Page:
Don’t misunderstand. I think that it’s important that we parent-educators tend to our needs, but I also think it’s critical that we do it on our own time. (For me, that’s in the wee, small hours of the morn’ or the late evening hours after they head to bed or, sometimes, during the day on “free” days (one benefit of year-round studies).) When I forget this self-mandate (e.g., when I take a call during lesson time or blog while the kids are laboring over math sheets), I send the following mixed message: Leading the family-centered learning project is my first and most important job — except when I want to do something else. Make that mistake too many times, and it’s really no wonder when the youngest dallies over a sheet she previously needed only thirty minutes to complete for three, four times longer than that; no wonder that they’re feeling recalcitrant, unmotivated; no wonder our interactions are laced with discontent.

Lest you or someone else click away in anger, note that this is not a criticism of any sort. I don’t know how you approach your work. You asked how to reach your child’s heart, though; I can only tell you how I reach my own children’s hearts and minds:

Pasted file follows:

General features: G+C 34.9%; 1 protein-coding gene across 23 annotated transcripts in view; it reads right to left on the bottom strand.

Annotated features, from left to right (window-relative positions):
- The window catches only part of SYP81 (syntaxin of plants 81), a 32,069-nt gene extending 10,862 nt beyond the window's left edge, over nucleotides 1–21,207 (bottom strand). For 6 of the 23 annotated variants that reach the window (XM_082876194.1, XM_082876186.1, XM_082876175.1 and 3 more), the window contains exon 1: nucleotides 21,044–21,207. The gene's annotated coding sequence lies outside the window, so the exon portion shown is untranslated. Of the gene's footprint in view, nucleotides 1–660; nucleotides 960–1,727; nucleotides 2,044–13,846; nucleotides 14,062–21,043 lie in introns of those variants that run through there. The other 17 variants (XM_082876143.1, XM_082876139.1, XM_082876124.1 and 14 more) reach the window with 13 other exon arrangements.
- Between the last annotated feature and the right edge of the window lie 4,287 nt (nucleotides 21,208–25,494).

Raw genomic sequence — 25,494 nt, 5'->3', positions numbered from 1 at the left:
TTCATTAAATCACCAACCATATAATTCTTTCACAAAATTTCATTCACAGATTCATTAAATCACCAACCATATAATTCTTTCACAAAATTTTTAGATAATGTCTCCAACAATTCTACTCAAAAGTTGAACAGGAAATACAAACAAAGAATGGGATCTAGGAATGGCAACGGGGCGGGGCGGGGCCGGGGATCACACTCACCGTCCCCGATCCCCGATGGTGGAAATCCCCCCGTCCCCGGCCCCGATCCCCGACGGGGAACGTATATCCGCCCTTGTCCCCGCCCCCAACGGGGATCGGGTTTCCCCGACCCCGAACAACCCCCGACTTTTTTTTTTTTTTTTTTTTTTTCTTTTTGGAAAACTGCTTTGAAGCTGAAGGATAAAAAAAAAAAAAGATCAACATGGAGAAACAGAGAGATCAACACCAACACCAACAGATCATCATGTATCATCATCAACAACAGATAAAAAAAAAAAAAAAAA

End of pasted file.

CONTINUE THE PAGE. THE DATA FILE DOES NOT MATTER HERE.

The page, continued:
With as much consistency as possible, I model the behavior and standards I want the kids to maintain.

And I’ve been doing that since we began this adventure.

By necessity, this means I haven’t adopted then abandoned multiple approaches to parenting or learning. It means that I decided on a fairly certain course early on, a course chosen to match my personality and goals well.

And I’ve stuck with it.

There is an unmistakable rhythm to our days, a dance of daily routines and rituals that guide this family’s life, and everyone sways to the silent music

…because it has been playing since they they arrived.

Sure, there’s spontaneity. And fun. Lots of it. Surprise. Humor. Laughter. But that’s the harmony. The melody is one of clearly stated goals and plenty of examples of how to achieve them.